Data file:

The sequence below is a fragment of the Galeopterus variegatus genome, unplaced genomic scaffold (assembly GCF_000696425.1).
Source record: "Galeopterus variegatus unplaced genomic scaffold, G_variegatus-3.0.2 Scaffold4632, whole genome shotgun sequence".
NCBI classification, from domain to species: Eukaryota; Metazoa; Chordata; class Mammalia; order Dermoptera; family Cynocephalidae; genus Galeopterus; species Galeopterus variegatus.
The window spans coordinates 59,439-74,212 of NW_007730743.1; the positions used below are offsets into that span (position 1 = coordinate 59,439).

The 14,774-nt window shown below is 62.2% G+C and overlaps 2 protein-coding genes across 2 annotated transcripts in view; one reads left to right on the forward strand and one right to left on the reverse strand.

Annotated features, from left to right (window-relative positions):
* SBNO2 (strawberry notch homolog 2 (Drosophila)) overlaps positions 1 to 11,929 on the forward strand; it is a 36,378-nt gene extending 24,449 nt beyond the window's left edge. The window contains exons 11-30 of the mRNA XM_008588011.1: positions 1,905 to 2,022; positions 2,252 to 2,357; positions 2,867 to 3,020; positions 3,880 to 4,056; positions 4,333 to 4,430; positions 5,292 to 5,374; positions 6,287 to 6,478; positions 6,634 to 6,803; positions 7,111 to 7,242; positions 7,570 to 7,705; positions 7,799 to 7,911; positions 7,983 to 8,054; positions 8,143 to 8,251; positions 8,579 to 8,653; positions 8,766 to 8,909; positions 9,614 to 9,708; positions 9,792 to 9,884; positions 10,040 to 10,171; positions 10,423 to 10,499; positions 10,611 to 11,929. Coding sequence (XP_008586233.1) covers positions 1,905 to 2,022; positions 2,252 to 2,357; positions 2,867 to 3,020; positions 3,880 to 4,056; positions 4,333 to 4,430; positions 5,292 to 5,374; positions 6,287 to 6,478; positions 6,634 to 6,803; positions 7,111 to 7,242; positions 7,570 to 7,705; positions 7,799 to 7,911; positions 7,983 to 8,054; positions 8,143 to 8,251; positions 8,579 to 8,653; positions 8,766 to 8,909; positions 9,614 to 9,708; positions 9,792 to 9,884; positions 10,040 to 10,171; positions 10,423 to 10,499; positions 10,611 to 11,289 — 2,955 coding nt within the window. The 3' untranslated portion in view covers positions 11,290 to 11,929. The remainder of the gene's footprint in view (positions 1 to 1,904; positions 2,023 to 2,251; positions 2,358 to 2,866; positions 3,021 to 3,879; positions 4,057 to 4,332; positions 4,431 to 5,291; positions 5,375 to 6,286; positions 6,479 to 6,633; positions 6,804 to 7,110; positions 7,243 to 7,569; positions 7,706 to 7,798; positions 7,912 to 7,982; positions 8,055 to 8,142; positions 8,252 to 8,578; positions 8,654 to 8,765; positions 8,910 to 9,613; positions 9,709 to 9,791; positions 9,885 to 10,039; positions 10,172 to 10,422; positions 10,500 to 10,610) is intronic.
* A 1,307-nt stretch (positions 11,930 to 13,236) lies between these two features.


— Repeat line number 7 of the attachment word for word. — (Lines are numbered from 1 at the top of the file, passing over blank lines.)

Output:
* SBNO2 (strawberry notch homolog 2 (Drosophila)) overlaps positions 1 to 11,929 on the forward strand; it is a 36,378-nt gene extending 24,449 nt beyond the window's left edge. The window contains exons 11-30 of the mRNA XM_008588011.1: positions 1,905 to 2,022; positions 2,252 to 2,357; positions 2,867 to 3,020; positions 3,880 to 4,056; positions 4,333 to 4,430; positions 5,292 to 5,374; positions 6,287 to 6,478; positions 6,634 to 6,803; positions 7,111 to 7,242; positions 7,570 to 7,705; positions 7,799 to 7,911; positions 7,983 to 8,054; positions 8,143 to 8,251; positions 8,579 to 8,653; positions 8,766 to 8,909; positions 9,614 to 9,708; positions 9,792 to 9,884; positions 10,040 to 10,171; positions 10,423 to 10,499; positions 10,611 to 11,929. Coding sequence (XP_008586233.1) covers positions 1,905 to 2,022; positions 2,252 to 2,357; positions 2,867 to 3,020; positions 3,880 to 4,056; positions 4,333 to 4,430; positions 5,292 to 5,374; positions 6,287 to 6,478; positions 6,634 to 6,803; positions 7,111 to 7,242; positions 7,570 to 7,705; positions 7,799 to 7,911; positions 7,983 to 8,054; positions 8,143 to 8,251; positions 8,579 to 8,653; positions 8,766 to 8,909; positions 9,614 to 9,708; positions 9,792 to 9,884; positions 10,040 to 10,171; positions 10,423 to 10,499; positions 10,611 to 11,289 — 2,955 coding nt within the window. The 3' untranslated portion in view covers positions 11,290 to 11,929. The remainder of the gene's footprint in view (positions 1 to 1,904; positions 2,023 to 2,251; positions 2,358 to 2,866; positions 3,021 to 3,879; positions 4,057 to 4,332; positions 4,431 to 5,291; positions 5,375 to 6,286; positions 6,479 to 6,633; positions 6,804 to 7,110; positions 7,243 to 7,569; positions 7,706 to 7,798; positions 7,912 to 7,982; positions 8,055 to 8,142; positions 8,252 to 8,578; positions 8,654 to 8,765; positions 8,910 to 9,613; positions 9,709 to 9,791; positions 9,885 to 10,039; positions 10,172 to 10,422; positions 10,500 to 10,610) is intronic.